Anonymous said...

Every day I am thankful to have a thoughtful, intelligent and articulate President. I still get goosebumps when I hear "President Obama". It's the end of a long nightmare.

TRUTH101 said...

How big is California's budget deficit again Arthur?

Time said...

And yet the Republicans keep saying this plan is not going to help.
And yet only 3 Republicans in both the House and Senate voted for the plan.
Republican governors were asking Bush for help.
Republicans went quickly to their constituents, to say help is on the way.
They will be quicker to start asking when will the financial crisis end. I give it 3 months before Republicans ask for the Presidents head, because our financial problems are not solved yet.
Just more proof that Republicans are professional hypocrites.

dmarks said...

Proposition 13 does not "give". It merely blunts the greed of government.

Arthurstone said...

Truth101 wondered:

'How big is California's budget deficit again Arthur?'

$42B and counting.

The 'greedy' types who work and pay toward a common good which provides decent schools, good roads, bridges and hospitals, schools and university can just lump it.

And thanks dmarks for once again illustrating just how 'simple' it is.

For some.

It's always amusing how those who have benefited the most from what we as a society have accomplished together funding and building infrastructure, schools, universities and providing for the common security have decided enough is enough and by golly 'I'm not paying anymore'.

Unless it's for military expansion of course.

Proposition 13 is a perfect tool for that crowd. And we have an anti-tax demagogue of our own here in Washington state making a very good living introducing one 'anti-tax' initiative after another.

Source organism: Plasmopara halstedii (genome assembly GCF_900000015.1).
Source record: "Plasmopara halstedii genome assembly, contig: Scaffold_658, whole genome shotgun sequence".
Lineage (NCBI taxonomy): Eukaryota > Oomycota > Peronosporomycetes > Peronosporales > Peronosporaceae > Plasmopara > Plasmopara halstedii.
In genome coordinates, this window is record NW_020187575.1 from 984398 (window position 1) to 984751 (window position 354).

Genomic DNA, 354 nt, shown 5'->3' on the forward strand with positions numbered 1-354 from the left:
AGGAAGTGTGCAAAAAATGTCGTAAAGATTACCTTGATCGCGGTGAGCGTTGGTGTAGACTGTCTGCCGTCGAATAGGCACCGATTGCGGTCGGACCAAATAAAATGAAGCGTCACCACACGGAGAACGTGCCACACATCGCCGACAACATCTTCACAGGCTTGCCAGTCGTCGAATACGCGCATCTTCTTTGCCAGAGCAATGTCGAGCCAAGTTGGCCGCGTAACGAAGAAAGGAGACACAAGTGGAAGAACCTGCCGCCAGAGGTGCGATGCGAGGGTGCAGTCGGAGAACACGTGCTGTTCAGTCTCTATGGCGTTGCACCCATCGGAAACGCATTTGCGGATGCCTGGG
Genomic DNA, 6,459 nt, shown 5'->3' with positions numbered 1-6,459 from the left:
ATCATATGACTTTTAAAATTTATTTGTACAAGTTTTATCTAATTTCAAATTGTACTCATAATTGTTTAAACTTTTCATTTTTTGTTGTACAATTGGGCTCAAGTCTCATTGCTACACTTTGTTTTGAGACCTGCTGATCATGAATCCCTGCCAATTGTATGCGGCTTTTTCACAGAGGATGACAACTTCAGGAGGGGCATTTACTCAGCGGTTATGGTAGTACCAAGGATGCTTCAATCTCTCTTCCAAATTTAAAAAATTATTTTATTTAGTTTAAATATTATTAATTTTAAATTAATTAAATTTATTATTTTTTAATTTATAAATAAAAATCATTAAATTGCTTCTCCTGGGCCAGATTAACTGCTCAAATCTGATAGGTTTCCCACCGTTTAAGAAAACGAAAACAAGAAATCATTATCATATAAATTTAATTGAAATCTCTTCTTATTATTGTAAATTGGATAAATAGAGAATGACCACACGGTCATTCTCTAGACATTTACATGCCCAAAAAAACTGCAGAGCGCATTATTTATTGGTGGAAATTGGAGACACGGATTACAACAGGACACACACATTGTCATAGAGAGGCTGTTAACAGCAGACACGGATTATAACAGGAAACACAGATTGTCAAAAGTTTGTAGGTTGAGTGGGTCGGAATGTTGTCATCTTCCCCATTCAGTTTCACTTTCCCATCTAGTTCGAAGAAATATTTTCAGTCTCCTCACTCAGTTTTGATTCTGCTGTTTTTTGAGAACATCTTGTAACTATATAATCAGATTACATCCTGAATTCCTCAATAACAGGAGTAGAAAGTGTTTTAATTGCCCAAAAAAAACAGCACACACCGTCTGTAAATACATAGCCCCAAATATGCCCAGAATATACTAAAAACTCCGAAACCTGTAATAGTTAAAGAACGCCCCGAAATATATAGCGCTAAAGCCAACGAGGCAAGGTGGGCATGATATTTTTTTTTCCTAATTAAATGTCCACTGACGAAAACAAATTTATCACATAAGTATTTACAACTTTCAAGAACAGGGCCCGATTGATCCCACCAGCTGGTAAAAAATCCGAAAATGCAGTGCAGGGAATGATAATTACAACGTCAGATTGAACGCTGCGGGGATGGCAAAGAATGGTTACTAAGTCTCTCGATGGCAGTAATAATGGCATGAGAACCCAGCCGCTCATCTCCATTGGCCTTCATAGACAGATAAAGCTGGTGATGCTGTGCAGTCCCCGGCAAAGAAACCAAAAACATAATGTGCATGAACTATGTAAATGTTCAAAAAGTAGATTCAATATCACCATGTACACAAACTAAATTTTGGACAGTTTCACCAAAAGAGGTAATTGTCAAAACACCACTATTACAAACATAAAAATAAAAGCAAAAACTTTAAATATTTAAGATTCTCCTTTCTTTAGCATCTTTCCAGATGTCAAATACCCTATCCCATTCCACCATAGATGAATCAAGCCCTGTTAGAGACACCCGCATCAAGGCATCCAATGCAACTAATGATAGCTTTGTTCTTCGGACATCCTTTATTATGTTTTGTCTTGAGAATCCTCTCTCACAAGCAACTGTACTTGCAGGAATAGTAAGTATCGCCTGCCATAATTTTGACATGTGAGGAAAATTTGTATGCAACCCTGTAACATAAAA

More angry middle class mediocrities hard at work to ensure no one else can enjoy the benefits & opportunities seemingly wasted on them.


TRUTH101 said...

You cause me great confusion sometimes Arthur. Just to clear this up, if my taxes go up 10 or 20 a week instead of the useless $8 a week decrease I'm supposed to get, I don't care. Nobody will ever lower my taxes enough for me to really notice. I do notice 12 my federal govenment's 12 trillion dollar debt and my states 9 billion dollar debt. I'll skip a trip to Taco Bell a week to pay this stuff off. Hell. I won't skip anything. If you can't afford $8 a week you have bigger problems than deciding Taco Bell or Arby's.

dmarks said...

Prop. 13 allows for taxes to increase. It has nothing to do with the "common good" especially when revenues to the named things increase over time.

Does anyone have any hard information about California's revenue trends?

"have decided enough is enough and by golly 'I'm not paying anymore'."

I've never seen that happen. But what happens is that tax rates soar, and people can see the money going to millionaire government employees and sports stadiums.

Proposition 13 is the perfect tool to keep that kind of greed and waste down.

The Washington State idea sounds like a great idea.

If you are so concerned about the "common good", do something about the real problem: overspending.

Arthurstone said...

'millionaire government employees'


I'm with you on stadiums though. We had two forced on us, voted down a third and 'lost' an NBA team.

Still roads, bridges, schools, hospitals, universities, things which define the common good continue to erode while we refuse to pay the costs of mainaining them.

Truth101 is spot on. The GOP tax cutts are useless and mere political posturing. We need to step up and pay to keep this nation what it claims to be.

Handsome B. Wonderful said...

I'll listen to the Republicans complaints on this recovery plan when they refuse the money to be given to their home states.

I bet you not one Governor, House Rep. or Senator refuses the cash.

Shaw Kenawe said...

Gov. Jindal of Louisiana said he'd take a look at all the provisions before he accepts the money.

His state is hurting really, really bad.

Let's see if he refuses rescue money.